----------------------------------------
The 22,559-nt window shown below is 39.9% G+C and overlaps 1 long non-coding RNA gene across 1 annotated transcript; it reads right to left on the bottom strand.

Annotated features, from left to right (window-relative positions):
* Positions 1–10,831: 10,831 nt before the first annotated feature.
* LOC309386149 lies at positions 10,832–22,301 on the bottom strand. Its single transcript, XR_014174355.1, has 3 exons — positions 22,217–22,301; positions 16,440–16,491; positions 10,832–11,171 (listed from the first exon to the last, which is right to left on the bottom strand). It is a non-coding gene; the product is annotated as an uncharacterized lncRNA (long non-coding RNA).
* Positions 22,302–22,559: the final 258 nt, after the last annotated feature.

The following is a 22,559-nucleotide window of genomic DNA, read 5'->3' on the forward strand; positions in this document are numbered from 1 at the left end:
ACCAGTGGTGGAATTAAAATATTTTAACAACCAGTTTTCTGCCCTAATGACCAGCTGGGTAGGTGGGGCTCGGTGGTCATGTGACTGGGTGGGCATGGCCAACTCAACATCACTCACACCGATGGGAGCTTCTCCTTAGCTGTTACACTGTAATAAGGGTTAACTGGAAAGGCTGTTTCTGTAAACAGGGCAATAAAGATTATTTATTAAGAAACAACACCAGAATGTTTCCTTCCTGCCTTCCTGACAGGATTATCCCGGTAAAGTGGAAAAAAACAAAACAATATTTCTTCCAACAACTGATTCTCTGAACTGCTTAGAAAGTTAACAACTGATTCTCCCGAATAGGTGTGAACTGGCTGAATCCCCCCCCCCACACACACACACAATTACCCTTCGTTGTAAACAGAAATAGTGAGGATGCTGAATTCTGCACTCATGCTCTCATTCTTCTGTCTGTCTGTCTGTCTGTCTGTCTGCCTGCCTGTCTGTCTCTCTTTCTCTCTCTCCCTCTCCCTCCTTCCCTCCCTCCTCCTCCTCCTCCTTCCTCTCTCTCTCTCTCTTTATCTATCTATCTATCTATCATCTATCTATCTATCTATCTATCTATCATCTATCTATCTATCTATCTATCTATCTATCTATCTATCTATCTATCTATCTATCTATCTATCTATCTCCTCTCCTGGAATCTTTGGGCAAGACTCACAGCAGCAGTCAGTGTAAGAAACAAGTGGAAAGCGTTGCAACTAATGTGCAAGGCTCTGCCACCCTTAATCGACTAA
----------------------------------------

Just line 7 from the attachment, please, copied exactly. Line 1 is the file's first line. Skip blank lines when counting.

ACCAGTGGTGGAATTAAAATATTTTAACAACCAGTTTTCTGCCCTAATGACCAGCTGGGTAGGTGGGGCTCGGTGGTCATGTGACTGGGTGGGCATGGCCAACTCAACATCACTCACACCGATGGGAGCTTCTCCTTAGCTGTTACACTGTAATAAGGGTTAACTGGAAAGGCTGTTTCTGTAAACAGGGCAATAAAGATTATTTATTAAGAAACAACACCAGAATGTTTCCTTCCTGCCTTCCTGACAGGATTATCCCGGTAAAGTGGAAAAAAACAAAACAATATTTCTTCCAACAACTGATTCTCTGAACTGCTTAGAAAGTTAACAACTGATTCTCCCGAATAGGTGTGAACTGGCTGAATCCCCCCCCCCACACACACACACAATTACCCTTCGTTGTAAACAGAAATAGTGAGGATGCTGAATTCTGCACTCATGCTCTCATTCTTCTGTCTGTCTGTCTGTCTGTCTGTCTGCCTGCCTGTCTGTCTCTCTTTCTCTCTCTCCCTCTCCCTCCTTCCCTCCCTCCTCCTCCTCCTCCTTCCTCTCTCTCTCTCTCTTTATCTATCTATCTATCTATCATCTATCTATCTATCTATCTATCTATCATCTATCTATCTATCTATCTATCTATCTATCTATCTATCTATCTATCTATCTATCTATCTATCTATCTCCTCTCCTGGAATCTTTGGGCAAGACTCACAGCAGCAGTCAGTGTAAGAAACAAGTGGAAAGCGTTGCAACTAATGTGCAAGGCTCTGCCACCCTTAATCGACTAA